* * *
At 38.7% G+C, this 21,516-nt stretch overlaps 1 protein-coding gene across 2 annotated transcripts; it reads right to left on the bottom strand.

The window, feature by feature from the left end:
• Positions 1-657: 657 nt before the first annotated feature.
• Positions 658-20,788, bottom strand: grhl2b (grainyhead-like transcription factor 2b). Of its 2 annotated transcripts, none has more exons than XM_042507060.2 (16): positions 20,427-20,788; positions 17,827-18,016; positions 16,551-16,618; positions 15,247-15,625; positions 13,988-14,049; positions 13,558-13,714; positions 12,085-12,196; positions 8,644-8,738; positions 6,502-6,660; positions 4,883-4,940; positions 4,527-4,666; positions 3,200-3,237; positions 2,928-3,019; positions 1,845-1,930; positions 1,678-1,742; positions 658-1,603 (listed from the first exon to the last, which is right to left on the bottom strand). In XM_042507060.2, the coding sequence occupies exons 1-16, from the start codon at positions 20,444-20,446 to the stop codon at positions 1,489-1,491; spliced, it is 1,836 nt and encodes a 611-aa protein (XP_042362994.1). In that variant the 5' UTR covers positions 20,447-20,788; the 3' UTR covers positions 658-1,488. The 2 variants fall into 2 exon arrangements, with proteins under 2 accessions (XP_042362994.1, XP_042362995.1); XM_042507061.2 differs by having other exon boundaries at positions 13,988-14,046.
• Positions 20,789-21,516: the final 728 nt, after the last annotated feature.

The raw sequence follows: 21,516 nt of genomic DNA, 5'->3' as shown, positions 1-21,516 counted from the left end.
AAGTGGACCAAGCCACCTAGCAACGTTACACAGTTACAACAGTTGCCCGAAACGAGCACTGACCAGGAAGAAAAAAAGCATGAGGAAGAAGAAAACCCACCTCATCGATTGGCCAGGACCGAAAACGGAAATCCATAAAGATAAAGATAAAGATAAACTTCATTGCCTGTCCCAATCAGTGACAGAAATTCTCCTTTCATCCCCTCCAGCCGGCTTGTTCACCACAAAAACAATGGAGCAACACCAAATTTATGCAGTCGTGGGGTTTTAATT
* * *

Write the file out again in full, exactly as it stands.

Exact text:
At 38.7% G+C, this 21,516-nt stretch overlaps 1 protein-coding gene across 2 annotated transcripts; it reads right to left on the bottom strand.

The window, feature by feature from the left end:
• Positions 1-657: 657 nt before the first annotated feature.
• Positions 658-20,788, bottom strand: grhl2b (grainyhead-like transcription factor 2b). Of its 2 annotated transcripts, none has more exons than XM_042507060.2 (16): positions 20,427-20,788; positions 17,827-18,016; positions 16,551-16,618; positions 15,247-15,625; positions 13,988-14,049; positions 13,558-13,714; positions 12,085-12,196; positions 8,644-8,738; positions 6,502-6,660; positions 4,883-4,940; positions 4,527-4,666; positions 3,200-3,237; positions 2,928-3,019; positions 1,845-1,930; positions 1,678-1,742; positions 658-1,603 (listed from the first exon to the last, which is right to left on the bottom strand). In XM_042507060.2, the coding sequence occupies exons 1-16, from the start codon at positions 20,444-20,446 to the stop codon at positions 1,489-1,491; spliced, it is 1,836 nt and encodes a 611-aa protein (XP_042362994.1). In that variant the 5' UTR covers positions 20,447-20,788; the 3' UTR covers positions 658-1,488. The 2 variants fall into 2 exon arrangements, with proteins under 2 accessions (XP_042362994.1, XP_042362995.1); XM_042507061.2 differs by having other exon boundaries at positions 13,988-14,046.
• Positions 20,789-21,516: the final 728 nt, after the last annotated feature.

The raw sequence follows: 21,516 nt of genomic DNA, 5'->3' as shown, positions 1-21,516 counted from the left end.
AAGTGGACCAAGCCACCTAGCAACGTTACACAGTTACAACAGTTGCCCGAAACGAGCACTGACCAGGAAGAAAAAAAGCATGAGGAAGAAGAAAACCCACCTCATCGATTGGCCAGGACCGAAAACGGAAATCCATAAAGATAAAGATAAAGATAAACTTCATTGCCTGTCCCAATCAGTGACAGAAATTCTCCTTTCATCCCCTCCAGCCGGCTTGTTCACCACAAAAACAATGGAGCAACACCAAATTTATGCAGTCGTGGGGTTTTAATT